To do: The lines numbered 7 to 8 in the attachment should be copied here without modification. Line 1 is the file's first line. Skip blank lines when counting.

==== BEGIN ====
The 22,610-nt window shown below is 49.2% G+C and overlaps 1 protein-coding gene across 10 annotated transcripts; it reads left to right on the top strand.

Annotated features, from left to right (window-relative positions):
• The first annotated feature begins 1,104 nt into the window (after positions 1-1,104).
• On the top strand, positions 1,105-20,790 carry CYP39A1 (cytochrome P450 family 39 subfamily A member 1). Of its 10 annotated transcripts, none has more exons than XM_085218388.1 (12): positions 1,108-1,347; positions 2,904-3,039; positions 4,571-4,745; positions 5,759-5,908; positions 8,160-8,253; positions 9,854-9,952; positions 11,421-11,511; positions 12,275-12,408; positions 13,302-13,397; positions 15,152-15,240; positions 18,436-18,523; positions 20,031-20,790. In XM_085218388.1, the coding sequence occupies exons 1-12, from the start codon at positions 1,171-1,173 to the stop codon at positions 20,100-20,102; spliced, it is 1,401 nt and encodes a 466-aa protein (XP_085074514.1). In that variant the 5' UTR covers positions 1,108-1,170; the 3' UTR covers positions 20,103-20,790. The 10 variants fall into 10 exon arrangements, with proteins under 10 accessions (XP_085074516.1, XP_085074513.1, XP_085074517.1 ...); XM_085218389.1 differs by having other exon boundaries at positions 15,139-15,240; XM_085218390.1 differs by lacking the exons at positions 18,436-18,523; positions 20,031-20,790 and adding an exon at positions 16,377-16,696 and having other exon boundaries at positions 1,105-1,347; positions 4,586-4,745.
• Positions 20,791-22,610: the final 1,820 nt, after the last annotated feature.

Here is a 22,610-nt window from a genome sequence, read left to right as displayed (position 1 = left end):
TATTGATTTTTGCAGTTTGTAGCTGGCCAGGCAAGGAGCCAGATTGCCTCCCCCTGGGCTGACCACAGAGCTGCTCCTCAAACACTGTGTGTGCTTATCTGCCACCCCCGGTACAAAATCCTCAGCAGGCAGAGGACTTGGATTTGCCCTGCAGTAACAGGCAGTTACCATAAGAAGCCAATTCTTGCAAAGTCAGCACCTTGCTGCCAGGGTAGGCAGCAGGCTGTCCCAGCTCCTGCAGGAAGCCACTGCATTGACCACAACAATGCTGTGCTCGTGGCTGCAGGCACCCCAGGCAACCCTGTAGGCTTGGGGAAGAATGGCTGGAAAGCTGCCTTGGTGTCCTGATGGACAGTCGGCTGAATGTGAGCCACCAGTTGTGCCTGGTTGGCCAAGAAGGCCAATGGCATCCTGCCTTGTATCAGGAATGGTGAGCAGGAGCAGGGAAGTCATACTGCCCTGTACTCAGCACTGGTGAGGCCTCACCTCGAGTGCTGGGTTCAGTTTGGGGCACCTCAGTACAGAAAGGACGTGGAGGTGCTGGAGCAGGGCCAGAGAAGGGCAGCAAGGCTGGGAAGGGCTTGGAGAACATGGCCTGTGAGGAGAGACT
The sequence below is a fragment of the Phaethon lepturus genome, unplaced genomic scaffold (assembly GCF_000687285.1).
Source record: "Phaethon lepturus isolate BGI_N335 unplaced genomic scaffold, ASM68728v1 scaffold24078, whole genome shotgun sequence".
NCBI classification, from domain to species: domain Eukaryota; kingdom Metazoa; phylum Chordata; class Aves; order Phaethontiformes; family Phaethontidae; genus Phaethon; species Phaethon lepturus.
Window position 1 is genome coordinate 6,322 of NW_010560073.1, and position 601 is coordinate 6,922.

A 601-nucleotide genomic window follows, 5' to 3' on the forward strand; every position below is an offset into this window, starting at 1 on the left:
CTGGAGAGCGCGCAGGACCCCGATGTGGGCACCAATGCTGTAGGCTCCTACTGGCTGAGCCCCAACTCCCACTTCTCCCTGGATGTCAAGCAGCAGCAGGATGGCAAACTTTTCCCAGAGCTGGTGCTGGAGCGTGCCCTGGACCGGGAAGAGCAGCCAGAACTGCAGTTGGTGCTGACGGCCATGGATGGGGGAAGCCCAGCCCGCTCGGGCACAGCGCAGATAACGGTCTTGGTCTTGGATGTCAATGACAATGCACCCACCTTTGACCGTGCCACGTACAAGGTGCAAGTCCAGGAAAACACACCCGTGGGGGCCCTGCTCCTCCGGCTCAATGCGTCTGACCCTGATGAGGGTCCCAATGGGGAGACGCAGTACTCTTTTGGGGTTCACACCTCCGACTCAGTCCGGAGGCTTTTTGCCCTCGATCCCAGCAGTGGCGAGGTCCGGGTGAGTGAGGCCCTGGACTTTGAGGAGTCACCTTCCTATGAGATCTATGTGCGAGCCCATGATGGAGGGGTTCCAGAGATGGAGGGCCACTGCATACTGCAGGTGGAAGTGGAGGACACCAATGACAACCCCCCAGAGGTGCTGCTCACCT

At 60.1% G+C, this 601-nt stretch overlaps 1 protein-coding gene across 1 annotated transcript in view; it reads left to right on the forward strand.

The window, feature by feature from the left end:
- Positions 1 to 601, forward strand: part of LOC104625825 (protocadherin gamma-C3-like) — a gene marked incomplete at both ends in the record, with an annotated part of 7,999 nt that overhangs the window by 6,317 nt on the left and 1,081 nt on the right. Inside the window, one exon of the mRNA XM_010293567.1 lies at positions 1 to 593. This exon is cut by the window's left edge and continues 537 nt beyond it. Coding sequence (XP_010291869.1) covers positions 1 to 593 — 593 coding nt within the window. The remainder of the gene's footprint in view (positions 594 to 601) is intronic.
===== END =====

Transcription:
TATTGATTTTTGCAGTTTGTAGCTGGCCAGGCAAGGAGCCAGATTGCCTCCCCCTGGGCTGACCACAGAGCTGCTCCTCAAACACTGTGTGTGCTTATCTGCCACCCCCGGTACAAAATCCTCAGCAGGCAGAGGACTTGGATTTGCCCTGCAGTAACAGGCAGTTACCATAAGAAGCCAATTCTTGCAAAGTCAGCACCTTGCTGCCAGGGTAGGCAGCAGGCTGTCCCAGCTCCTGCAGGAAGCCACTGCATTGACCACAACAATGCTGTGCTCGTGGCTGCAGGCACCCCAGGCAACCCTGTAGGCTTGGGGAAGAATGGCTGGAAAGCTGCCTTGGTGTCCTGATGGACAGTCGGCTGAATGTGAGCCACCAGTTGTGCCTGGTTGGCCAAGAAGGCCAATGGCATCCTGCCTTGTATCAGGAATGGTGAGCAGGAGCAGGGAAGTCATACTGCCCTGTACTCAGCACTGGTGAGGCCTCACCTCGAGTGCTGGGTTCAGTTTGGGGCACCTCAGTACAGAAAGGACGTGGAGGTGCTGGAGCAGGGCCAGAGAAGGGCAGCAAGGCTGGGAAGGGCTTGGAGAACATGGCCTGTGAGGAGAGACT
The sequence below is a fragment of the Phaethon lepturus genome, unplaced genomic scaffold (assembly GCF_000687285.1).